3. Hey guys, i am about to get myself a brand new sander, but before i do i would like to know the difference between sheet and random orbital sander, please?!

  4. What type of sander do you use if the hardwood grain runs in varying directions due to design without going against grain and scratching it?

  5. Bullshit. I resurfaced my floors with a 6″ orbital sander and very course sandpaper. It didn’t take long and came out GORGEOUS. Ignore this tripe! Not only is getting a big drum sander a waste of money, in the time you spend getting it, moving it, setting it up, and bringing it back, you could have already been done. Mind you, if your house is enormous, it might be worth it, but to say “no”? Abject nonsense! Very do-able!

    1. its your opinion so I am going to approve it, despite the rudeness. If your floor was actually badly dented and scratched and bigger than 100sf you would think differently

  6. Hi Ben,

    First, thanks for posting all the great info. It is much appreciated by this broke daddy fixer-upper.

    I purchased a Bosch 1250DEVS 6″ orbital with “turbo mode” because … I wanted one … and because I thought it would work on my 50-year-old-hidden-under-carpet-for-years oak floors. I did a 100’^2 room over an extended period of time only to discover it didn’t remove ALL of the original finish. It got 98% of it but, not ALL of it. In the end I rented a drum sander from HD. Wish I’d read your blog before hand. Would’ve saved me some time.

    Anyway, I’m now considering the purchase of a belt sander as an alternative to renting a drum sander. I should explain: My wife, 1yo daughter and I are on a tight budget. I need tools for a fledgling furniture business I’m building on the side. It’s easier for me to justify the purchase when comparing the marginal expense over a tool rental. For example, let’s say it’s $60 more to purchase a beltsander vs renting a drum sander for a day (keen accounting kills, no?).

    So my question is this; Am I stark raving mad? Or … is this marginally reasonable … given that I have about 1,000’^2 yet to do?

    Also, what’s your feeling about lighter vs darker finish for oak flooring? I’m looking to add value vs exercising my personal preferences.

    Thanks again for your time. Love your work.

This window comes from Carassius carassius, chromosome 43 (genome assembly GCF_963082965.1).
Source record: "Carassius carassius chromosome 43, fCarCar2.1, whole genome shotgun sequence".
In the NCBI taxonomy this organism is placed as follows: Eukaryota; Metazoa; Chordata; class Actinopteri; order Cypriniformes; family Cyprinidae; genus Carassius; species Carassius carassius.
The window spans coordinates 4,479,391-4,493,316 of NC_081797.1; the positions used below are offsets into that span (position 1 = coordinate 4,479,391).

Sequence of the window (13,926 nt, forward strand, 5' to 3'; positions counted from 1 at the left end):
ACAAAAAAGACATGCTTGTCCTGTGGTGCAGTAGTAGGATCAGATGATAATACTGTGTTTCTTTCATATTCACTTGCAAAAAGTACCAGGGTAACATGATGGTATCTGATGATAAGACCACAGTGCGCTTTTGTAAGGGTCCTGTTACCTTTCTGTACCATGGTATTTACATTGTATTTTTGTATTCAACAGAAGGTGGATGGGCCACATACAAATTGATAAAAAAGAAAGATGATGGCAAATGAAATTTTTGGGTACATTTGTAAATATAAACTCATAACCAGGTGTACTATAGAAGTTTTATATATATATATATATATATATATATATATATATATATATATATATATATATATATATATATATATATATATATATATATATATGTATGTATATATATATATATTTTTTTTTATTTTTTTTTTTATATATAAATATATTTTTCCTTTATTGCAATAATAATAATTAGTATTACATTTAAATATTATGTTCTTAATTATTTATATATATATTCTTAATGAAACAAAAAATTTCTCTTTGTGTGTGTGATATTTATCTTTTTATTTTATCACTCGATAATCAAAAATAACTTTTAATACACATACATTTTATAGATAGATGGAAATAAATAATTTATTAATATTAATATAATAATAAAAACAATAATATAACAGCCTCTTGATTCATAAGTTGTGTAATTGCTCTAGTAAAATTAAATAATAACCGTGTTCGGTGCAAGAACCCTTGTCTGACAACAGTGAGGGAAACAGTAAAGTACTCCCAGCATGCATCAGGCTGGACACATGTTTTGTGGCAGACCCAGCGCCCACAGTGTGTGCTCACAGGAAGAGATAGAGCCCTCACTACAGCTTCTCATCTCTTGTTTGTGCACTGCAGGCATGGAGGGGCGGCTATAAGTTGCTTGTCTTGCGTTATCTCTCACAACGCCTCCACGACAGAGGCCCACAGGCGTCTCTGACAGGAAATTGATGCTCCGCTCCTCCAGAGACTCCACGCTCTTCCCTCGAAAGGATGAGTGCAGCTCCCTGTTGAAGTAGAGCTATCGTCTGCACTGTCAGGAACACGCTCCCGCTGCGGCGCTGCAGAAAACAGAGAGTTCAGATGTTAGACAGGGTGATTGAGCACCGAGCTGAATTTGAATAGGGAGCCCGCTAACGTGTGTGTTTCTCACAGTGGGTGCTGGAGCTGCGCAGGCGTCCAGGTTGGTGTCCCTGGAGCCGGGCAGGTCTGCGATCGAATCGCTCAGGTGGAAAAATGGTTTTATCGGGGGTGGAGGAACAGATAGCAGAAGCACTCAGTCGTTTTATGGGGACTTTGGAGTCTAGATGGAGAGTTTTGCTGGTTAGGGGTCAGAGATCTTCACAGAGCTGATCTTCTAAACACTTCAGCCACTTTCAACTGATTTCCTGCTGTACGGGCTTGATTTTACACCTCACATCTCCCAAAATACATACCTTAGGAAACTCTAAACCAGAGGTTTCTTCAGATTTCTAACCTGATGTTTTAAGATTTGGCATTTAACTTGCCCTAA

1. Hi John, tbh even sanding floors with the Home Depot drum sanders fills me with dread. if you were gong to get those floors professionally refinished, you would pay minimum $3 per ft, I know guys that chart up to $7 a foot for high end lacquer, staining, dustless, the whole shebang. I really think you should buy my book and get to grips with it. It really is an investment! But long story short, rent the sander.

  7. Hello again, Ben.

    Just read your bit on belt sanders. Feeling a bit stupefied. Oh well. Sounds like the Bosch 1250DEVS may be a cheap version of the Festool as it has a spinning orbital mode as well as just orbital (it’s got a nice side handle to help control it as well, fortunately.). This said, would there still be any reason to add a beltsander?


  8. looking to sand 1247 sq, ft of red oak hardwood 2,5 x 3/4. 417 of it is new unfinished and the remaining has the natural look with polyacrlic on it,
    Looking to stain it another color, all of it. what do you think the best way to sand it would be?

  9. We use Bona power drive(220) only to sand some floors…mainly old pre finished or floors that have been sanded and have worn down alot… just fine.

    1. Yes occasionally it can work, provided you know what you’re doing and you can see the finish is all off the floor, which a lot of people can’t see!

  10. What about yellow pine.
    I rented drum sander before for this type wood and I had a difficult time controlling the aggression of the sander.
    Have 400sf more to do and one room had glued carpet. Adhesive is 25 years old and dry. What do you think ?

    1. not in a million years would I think of sanding off carpet glue with an orbital sander. Deffo a no go. Question is, can you sand it off with 24 on the drum, or do you have to drop to 16.

  11. I’m looking at sanding and refinishing the wood floors in my house. These floors are solid hardwood and were likely placed in the late 50’s, early 60’s. There are scuffs, scratches, and worn spots throughout, so it definitely requires sanding. My questions is with regards to the hallway. It’s long and rather narrow, so an orbital sounds like the better option. But it also has an area where the floor is raised and needs sanded down (by at least 1/8-1/4″) so a drum would work better there. Any suggestions?

    1. you’re right but why is it raised? you don’t want to sand it too thin there, maybe replacing the boards or atleast lifting and resecuring might be a better option before sanding